But after a few months without a dedicated machine for traveling and working on-the-go, I took the plunge again with the 2022 Asus ROG Zephyrus G14, and it completely changed my relationship with gaming laptops. Despite the roller coaster of problems, and even cycling through a few different units, I still use the G14 every day.
For the first few weeks, the G14 was the perfect laptop — powerful, comfortable, and above all else, portable. The Zephyrus G14 systematically dismantled my problems with gaming laptops within the first few weeks of owning it. Of all places, it started with disk space. I’ve grown accustomed to carrying a 2TB Samsung T7 around with me at all times, mainly because I’d rather save the money on a laptop and go with less disk space in the machine. Plus an SSD swap is an easy upgrade.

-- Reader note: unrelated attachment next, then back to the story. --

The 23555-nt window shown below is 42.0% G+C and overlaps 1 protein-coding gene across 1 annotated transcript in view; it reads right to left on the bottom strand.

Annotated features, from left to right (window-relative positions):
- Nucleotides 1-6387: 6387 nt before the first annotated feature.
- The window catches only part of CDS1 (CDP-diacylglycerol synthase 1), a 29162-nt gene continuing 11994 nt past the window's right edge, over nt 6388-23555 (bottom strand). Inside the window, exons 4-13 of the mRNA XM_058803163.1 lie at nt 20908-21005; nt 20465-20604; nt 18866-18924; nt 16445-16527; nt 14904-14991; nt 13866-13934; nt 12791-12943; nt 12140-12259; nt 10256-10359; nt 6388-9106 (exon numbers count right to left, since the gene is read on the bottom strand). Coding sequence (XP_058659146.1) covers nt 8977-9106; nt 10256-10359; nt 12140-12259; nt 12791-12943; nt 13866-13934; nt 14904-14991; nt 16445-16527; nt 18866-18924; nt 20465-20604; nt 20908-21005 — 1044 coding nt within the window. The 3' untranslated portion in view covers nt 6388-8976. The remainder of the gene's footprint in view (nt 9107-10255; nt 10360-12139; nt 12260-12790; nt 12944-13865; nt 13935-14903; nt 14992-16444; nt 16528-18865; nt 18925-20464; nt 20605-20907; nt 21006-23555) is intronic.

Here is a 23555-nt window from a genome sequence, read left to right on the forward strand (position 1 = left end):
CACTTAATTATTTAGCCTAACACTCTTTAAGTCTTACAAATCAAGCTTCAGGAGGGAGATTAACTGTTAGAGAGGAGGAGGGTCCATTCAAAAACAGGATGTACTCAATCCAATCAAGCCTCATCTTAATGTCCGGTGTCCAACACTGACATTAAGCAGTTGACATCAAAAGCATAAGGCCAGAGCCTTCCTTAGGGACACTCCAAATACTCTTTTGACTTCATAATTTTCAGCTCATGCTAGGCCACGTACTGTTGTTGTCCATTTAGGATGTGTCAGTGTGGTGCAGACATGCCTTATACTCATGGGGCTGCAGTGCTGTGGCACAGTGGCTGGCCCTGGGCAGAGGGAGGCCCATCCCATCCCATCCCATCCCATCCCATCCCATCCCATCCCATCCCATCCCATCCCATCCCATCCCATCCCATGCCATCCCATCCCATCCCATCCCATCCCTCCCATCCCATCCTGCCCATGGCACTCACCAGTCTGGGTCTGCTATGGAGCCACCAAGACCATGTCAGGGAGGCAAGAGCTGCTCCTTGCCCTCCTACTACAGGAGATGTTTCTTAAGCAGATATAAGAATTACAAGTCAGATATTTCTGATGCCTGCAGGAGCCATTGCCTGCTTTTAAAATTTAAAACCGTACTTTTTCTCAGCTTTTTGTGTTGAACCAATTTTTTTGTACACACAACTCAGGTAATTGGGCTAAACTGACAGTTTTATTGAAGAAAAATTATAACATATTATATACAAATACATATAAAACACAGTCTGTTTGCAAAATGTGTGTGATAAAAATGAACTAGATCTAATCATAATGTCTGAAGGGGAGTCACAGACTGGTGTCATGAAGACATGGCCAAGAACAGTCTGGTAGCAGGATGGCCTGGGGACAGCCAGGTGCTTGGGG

But 1TB is standard on the 2022 G14, even on the cheapest model, so I was the proverbial kid in a a candy store as I started loading up the machine with my Steam library. The free month of Xbox Game Pass certainly helped — I’ve been a subscriber since the program launched, but the inclusion made the G14 an easy recommend for folks just dipping their toe into PC gaming.
I’ve never worried too much about gaming laptop performance, assuming I can at least run games at medium settings above 60 frames per second (fps). The G14 hits that with room to spare. My initial impressions were swayed more by heat and fan noise. I’d grown accustomed to laptops like the Razer Blade 15 and Lenovo Legion 5 Pro that ramp up the fans the moment they need to render any geometry and spit out heat until the surface is hot to the touch. The G14 gets loud and hot, but the clever hinge design that kicks the laptop up at an angle helps it exhaust heat quieter and quicker than a machine its size should.